In Box

Strange Trade

Strange Trade

Free trade advocates say it’s an engine of economic growth; opponents think it perpetuates global inequality. But the unintended effects of all that cross-border traffic — which has nearly quadrupled around the world since 1990 — may be even more interesting. Here’s a look at some of the most surprising conclusions from recent research on trade.

1. Trade makes countries shrink.
Increased international trade lowers a country’s birth rate, in part because it exposes countries to gender norms that bring women out of the home and into the workplace.

–John A. Doces, International Interactions

 

2. Trade is less important than marriage.
Facing a shortage of available wives, Chinese families are increasing their savings rates to increase their sons’ competitiveness in the marriage market. This drives down China’s exchange rate, contributing to a global trade imbalance.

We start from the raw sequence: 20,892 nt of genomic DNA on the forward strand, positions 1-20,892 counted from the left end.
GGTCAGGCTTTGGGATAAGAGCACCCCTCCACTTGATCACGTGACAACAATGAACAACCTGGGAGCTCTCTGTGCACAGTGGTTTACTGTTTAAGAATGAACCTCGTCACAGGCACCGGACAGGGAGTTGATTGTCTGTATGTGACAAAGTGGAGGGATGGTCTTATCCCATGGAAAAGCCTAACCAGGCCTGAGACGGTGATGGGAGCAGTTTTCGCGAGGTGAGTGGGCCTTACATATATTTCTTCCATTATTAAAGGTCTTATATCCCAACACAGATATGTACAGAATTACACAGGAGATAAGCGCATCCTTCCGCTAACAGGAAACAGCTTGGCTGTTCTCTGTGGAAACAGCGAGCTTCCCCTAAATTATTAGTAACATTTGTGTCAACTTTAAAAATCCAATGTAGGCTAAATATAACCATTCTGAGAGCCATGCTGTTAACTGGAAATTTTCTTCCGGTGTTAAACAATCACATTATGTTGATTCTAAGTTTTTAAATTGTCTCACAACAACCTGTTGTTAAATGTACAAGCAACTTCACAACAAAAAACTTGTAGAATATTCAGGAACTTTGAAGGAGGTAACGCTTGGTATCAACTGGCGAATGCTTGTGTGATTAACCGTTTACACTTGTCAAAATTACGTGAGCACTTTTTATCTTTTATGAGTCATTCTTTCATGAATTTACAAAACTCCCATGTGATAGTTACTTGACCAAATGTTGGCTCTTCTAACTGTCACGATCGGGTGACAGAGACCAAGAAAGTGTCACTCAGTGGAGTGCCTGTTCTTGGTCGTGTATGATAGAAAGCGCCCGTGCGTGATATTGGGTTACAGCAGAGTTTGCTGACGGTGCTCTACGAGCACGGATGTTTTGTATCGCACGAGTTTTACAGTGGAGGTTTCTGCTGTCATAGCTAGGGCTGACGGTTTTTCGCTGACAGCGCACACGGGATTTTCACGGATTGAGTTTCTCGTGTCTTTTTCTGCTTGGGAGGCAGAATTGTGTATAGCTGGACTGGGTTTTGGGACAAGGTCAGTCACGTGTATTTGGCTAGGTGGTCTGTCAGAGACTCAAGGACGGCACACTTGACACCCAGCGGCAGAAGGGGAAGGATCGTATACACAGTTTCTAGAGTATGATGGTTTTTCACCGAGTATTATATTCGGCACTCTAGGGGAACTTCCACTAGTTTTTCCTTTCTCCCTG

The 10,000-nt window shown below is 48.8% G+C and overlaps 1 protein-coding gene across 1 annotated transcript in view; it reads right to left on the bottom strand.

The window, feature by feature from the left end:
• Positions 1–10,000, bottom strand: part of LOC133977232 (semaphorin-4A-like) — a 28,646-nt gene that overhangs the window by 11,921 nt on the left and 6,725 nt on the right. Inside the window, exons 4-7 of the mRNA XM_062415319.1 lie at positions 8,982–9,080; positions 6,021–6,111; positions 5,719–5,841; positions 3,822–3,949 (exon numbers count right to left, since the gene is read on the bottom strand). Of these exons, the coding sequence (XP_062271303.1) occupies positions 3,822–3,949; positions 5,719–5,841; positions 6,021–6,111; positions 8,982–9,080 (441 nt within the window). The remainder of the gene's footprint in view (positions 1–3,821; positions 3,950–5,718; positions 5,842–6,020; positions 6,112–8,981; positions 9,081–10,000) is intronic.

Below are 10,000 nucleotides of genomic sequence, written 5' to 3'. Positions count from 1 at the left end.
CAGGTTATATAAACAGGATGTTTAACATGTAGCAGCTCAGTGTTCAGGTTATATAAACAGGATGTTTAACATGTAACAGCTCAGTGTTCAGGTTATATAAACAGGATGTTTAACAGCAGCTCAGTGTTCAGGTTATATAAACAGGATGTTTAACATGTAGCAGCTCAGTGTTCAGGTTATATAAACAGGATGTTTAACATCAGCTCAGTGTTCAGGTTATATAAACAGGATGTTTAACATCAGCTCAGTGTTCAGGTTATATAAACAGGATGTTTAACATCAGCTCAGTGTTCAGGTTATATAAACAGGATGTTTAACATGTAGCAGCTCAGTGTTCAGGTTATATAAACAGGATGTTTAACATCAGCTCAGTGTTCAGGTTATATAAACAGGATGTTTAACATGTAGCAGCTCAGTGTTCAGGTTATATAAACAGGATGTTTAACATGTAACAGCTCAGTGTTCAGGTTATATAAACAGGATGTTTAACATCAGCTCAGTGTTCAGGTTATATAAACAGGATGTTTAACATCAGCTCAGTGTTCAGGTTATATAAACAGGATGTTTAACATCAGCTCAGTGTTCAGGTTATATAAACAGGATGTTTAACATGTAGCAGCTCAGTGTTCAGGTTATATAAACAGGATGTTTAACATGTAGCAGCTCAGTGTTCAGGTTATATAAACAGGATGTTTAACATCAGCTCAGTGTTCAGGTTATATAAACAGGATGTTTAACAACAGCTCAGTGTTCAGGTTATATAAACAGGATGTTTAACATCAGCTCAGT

Qingyuan Du and Shang-Jin Wei, National Bureau of Economic Research

 

3. Trade built the ancient civilizations of Mesoamerica.
"Far from being isolated developmentally, [the cacao trade] integrally tied populations in the American Southwest to the socio-political and economic activities of Mesoamerican states."

Dorothy K. Washburn, William N. Washburn, and Petia A. Shipkova, Journal of Archaeological Science

 

4. Trade doesn’t turn low-tech countries into high-tech ones.
Despite hopes that globalization would allow developing countries to innovate themselves into prosperity, 30 years of increased trade has only brought steeper and more intransigent gaps between low-tech and high-tech countries, with the high-tech countries maintaining their edge through specialization that can take years to match.  

Thomas Kemeny, Journal of Economic Geography

 

5. Trade can improve your basketball game.
An increase in the number of foreigners playing in domestic basketball leagues correlates with improved performance for the national team, even if it’s composed only of domestic players.

J. Alvarez, D. Forrest, I. Sanz, and J.D. Tena, Labour Economics